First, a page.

by Raymond Baker, Professor of International Politics, Trinity College
This course addresses two challenges:
- The inadequacy of dominant interpretive frameworks for understanding the global changes brought by the Information Revolution and the new Network Economy and Society; and
- Western incomprehension of Islam in the Global Age, with particular emphasis on Islam as a worldly as well as spiritual force.
While these two crises are widely discussed, they are rarely, if ever, discussed in tandem. The course opens with a theoretical consideration, derived from complexity theory, of the changed character of our world in the wake of the collapse of the Soviet Union, the end of the Cold War, and the transformations of societies and economies around the world by the new information technologies and the global market they enable. At the same time, the course proposes new ways of understanding Islam in our time, based on critical rereading of the Islamic heritage. What resources does the Islamic historical and philosophical heritage offer to contemporary Muslims to develop effective ways of contending with our globalized world? How have Islamic thinkers and power holders responded to assertive Western secularism? Why, with material conditions almost everywhere in decline, is Islam thriving in the new conditions of globalism, despite the weakness of its material base in failed societies, while secularism as a compelling ideological force appears to weaken?
The discussion format for the course requires that readings be completed for each meeting. Please do not attend class meetings for which you are not prepared, without indicating at the beginning of class that you have not done the reading. (Please note that the readings for this course are heavy and difficult; drop the course now if you cannot put in the time required.)
Books for purchase:
- Mark Taylor, The Moment of Complexity;
- David Waines, An Introduction to Islam;
- Albert Hournai, Arabic Thought in the Liberal Age;
- John Esposito Unholy War;
- Raymond Baker, Islam Without Fear;
- Khalidi, Medieval Islamic Philosophical Writings;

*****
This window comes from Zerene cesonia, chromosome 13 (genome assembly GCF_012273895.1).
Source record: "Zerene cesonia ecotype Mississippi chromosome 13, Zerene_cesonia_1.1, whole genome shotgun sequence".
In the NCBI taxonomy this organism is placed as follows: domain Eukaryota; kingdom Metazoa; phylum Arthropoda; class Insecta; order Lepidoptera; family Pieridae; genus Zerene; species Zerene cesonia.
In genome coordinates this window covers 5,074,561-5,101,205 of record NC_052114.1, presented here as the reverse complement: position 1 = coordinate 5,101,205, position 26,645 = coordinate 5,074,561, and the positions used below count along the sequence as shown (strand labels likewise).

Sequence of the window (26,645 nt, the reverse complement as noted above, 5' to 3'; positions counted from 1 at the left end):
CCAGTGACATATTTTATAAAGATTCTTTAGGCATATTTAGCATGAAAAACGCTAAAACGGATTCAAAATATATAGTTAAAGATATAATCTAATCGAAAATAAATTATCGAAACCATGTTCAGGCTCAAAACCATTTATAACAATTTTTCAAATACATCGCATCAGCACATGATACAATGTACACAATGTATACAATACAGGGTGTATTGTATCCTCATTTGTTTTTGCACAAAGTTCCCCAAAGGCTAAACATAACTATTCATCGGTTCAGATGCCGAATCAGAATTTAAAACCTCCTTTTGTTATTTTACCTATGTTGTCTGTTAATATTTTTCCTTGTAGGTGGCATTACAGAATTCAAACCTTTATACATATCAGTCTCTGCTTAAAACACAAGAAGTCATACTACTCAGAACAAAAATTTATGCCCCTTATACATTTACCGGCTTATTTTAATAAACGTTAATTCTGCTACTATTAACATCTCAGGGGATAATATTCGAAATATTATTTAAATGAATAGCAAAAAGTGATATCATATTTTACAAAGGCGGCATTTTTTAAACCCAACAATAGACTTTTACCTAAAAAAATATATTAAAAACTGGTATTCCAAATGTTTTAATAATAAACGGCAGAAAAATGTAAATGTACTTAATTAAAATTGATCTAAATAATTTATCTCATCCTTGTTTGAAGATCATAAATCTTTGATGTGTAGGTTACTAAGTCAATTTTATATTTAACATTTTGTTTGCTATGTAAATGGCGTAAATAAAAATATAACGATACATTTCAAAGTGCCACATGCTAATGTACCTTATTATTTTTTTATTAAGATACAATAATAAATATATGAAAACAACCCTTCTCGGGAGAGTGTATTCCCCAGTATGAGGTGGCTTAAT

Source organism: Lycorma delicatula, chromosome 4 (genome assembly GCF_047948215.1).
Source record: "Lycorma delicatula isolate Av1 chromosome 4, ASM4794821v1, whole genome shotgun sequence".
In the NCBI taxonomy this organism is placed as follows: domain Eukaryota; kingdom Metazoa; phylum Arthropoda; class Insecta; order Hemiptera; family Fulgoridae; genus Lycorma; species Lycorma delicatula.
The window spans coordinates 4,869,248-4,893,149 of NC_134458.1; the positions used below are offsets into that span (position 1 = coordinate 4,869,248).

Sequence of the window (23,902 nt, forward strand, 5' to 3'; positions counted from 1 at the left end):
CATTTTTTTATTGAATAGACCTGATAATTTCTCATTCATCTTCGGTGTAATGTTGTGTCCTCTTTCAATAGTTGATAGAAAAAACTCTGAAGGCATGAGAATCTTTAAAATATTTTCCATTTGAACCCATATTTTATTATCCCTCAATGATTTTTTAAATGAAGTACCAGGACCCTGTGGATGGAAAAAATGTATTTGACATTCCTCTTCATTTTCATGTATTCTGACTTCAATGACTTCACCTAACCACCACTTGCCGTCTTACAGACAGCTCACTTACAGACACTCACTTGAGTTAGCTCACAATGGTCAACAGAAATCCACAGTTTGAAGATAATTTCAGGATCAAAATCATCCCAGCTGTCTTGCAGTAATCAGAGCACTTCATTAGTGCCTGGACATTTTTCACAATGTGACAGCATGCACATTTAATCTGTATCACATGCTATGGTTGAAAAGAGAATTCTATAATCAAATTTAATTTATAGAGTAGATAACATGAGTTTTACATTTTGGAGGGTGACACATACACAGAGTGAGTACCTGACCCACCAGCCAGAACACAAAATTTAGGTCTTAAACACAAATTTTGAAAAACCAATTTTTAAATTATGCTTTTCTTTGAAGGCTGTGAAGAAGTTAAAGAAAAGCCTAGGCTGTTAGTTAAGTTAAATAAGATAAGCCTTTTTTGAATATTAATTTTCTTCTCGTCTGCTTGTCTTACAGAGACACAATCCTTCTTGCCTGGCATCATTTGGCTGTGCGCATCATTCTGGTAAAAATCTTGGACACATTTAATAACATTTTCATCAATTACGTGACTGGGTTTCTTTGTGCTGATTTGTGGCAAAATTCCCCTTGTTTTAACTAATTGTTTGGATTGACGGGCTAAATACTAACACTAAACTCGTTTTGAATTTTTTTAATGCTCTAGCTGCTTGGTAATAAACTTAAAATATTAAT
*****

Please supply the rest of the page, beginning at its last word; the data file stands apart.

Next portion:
- Williams, The Word of Islam;
- Stephen Zunes, Tinderbox;
- Albert Hourani, Arabic Thought in the Liberal Age;
- Mahatir Muhammad, Excerpts from Collected Works.
- In addition a packet of readings from Muahmmad Abduh, Ali Shariati, Yusuf al Qaradawy will be provided.
INTRODUCTION: ISLAM IN OUR WORLD
- Taylor, The Moment of Complexity, Introduction, chaps 1 and 2
- Taylor, The Moment of Complexity, chaps 3 and 4
- Taylor, The Moment of Complexity, chaps 5, 6 & 7.
- Waines, An Introduction to Islam, chaps 1-2
- Waines, An Introduction to Islam, chaps 3-4
- Waines, An Introduction to Islam, chaps 7-8
BUILDING THE WORLD (ISTIKHLAF): ISLAM’S CHARGE TO HUMANITY
- Williams, chap 1. “Word of God”, chap 2 “The News of God’s Messenger”
- Williams, 3 “The Law of God”; 4. “Interior Religion: Sufism” 5. “The Statements of the Theologians”
- Abduh, “Tawhid”
THE HERITAGE: ISLAMIC THOUGHT, HISTORY, AND THE VENTURE OF ISLAM
ISLAMIC THOUGHT philosophers, Islamic scholars, and Sufis.
- Khalidi, Medieval, Introduction and al Farabi, X1 – 26
THE HERITAGE: ISLAMIC THOUGHT
- Khalidi, Medieval, Ibn Sina and al Ghazali, pp. 27 -98
- Khalidi, Medieval, Ibn Tufayl, and Ibn Rushd, pp. 99- 180 (read Ibn Rushd first and carefully; skim Ibn Tufayl)
THE AWAKENING: ENCOUNTERING THE WEST
THE WEST AND ISLAMIC AWAKENING:
- Hourani, Arabic Thought, preface, chap 1-6
- Shariati, Religion vs Religion, entire.(handout)
THE WEST AND THE ISLAMIC WORLD:
- Zunes,chaps 1-7.
ISLAM IN A GLOBALIZED WORLD:
The ISLAMIC SECULARISM of Mahatir Mohamad (Malaysian case study)
ISLAMIC PLURALISM IN A GLOBAL AGE
- Esposito, chap 1-4
THE WEST AND THE ISLAMIC WORLD
- Baker, Islam Without Fear, Prologue, chap 1-6
Selected Research References for Course Development
- Ibn Sina (Avicenna), http://www.muslimphilosophy.com/sina/default.htm
- Avicenna on Theology, A. J. Arberry,
- Risala fi’l ‘ashq (Treatise on Love) Translated by E. Fackenheim,
- Books of the Ihya by Al-Ghazali
- First Quarter: Acts of Worship
- Second Quarter: Norms of Daily Life
- Third Quarter: The Ways to Perdition
- Fourth Quarter: The Ways to Salvation
All works in this collection are accessed through the main URL indicated above. The language of the work’s translation is noted for each link. The site is well organized by Quarters and books. All book titles within the Quarter are listed but there are several that are not available on this site. File formats are a mix of PDF, WORD and HTML. Files are quite large but can be easily downloaded. A link to the copyright information is provided at the bottom of the page.
Ibn Rushd (Averroes), http://www.muslimphilosophy.com/ir/
- Tahfut at Tahafut (Incoherence of the Incoherence), Translated by Simon Van Den Bergh,
- On the Harmony of Religion and Philosophy,
- On the Harmony of Religion and Philosophy, new translation by G.F. Hourani,
- Faith and Reason in Islam- Averroes’ Exposition of Religious Arguments, translated by Ibrahim Y. Najjar,
These works are all provided in English but are in an HTML format and therefore not in an easily downloadable form and best viewed at their source URL.
- The Secular Society, A brief history of the origins of the Secular Society beginning with George Holyoake.
- Garver Joel S., Professor of Philosophy, LaSalle University, Deconstructing the Secular, a Summary of John Milbank’s Theology and Social Theory,
- Robert Green Ingersoll, Secularism, 1887, The Independent Pulpit, Waco, TX, An essay on the meaning of Secularism.
- Einstein on Science and Religion, An essay by Einstein on the conflict between knowledge and belief.
- The Secular Web, http://www.infidels.org/ A website focused on an atheistic perspective of secularism.